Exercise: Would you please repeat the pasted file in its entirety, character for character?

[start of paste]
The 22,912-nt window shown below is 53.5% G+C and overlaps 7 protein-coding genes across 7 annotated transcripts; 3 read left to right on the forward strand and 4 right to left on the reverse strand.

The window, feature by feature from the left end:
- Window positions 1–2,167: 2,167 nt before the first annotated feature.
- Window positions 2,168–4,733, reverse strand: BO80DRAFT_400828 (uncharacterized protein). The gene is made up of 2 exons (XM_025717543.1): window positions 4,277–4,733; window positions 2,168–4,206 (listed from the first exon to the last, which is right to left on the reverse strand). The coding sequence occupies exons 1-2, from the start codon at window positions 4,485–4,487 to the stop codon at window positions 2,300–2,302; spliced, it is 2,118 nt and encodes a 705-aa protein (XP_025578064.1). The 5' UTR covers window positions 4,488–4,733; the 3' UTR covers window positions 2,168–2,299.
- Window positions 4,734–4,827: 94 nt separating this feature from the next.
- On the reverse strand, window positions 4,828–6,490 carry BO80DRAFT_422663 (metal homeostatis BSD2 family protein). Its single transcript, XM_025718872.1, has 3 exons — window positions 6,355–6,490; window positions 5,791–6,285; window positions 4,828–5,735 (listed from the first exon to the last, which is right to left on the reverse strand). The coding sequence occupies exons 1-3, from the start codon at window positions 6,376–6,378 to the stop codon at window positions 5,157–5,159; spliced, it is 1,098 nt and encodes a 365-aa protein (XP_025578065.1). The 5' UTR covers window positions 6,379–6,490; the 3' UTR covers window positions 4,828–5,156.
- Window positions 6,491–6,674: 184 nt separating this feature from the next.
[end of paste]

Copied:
The 22,912-nt window shown below is 53.5% G+C and overlaps 7 protein-coding genes across 7 annotated transcripts; 3 read left to right on the forward strand and 4 right to left on the reverse strand.

The window, feature by feature from the left end:
- Window positions 1–2,167: 2,167 nt before the first annotated feature.
- Window positions 2,168–4,733, reverse strand: BO80DRAFT_400828 (uncharacterized protein). The gene is made up of 2 exons (XM_025717543.1): window positions 4,277–4,733; window positions 2,168–4,206 (listed from the first exon to the last, which is right to left on the reverse strand). The coding sequence occupies exons 1-2, from the start codon at window positions 4,485–4,487 to the stop codon at window positions 2,300–2,302; spliced, it is 2,118 nt and encodes a 705-aa protein (XP_025578064.1). The 5' UTR covers window positions 4,488–4,733; the 3' UTR covers window positions 2,168–2,299.
- Window positions 4,734–4,827: 94 nt separating this feature from the next.
- On the reverse strand, window positions 4,828–6,490 carry BO80DRAFT_422663 (metal homeostatis BSD2 family protein). Its single transcript, XM_025718872.1, has 3 exons — window positions 6,355–6,490; window positions 5,791–6,285; window positions 4,828–5,735 (listed from the first exon to the last, which is right to left on the reverse strand). The coding sequence occupies exons 1-3, from the start codon at window positions 6,376–6,378 to the stop codon at window positions 5,157–5,159; spliced, it is 1,098 nt and encodes a 365-aa protein (XP_025578065.1). The 5' UTR covers window positions 6,379–6,490; the 3' UTR covers window positions 4,828–5,156.
- Window positions 6,491–6,674: 184 nt separating this feature from the next.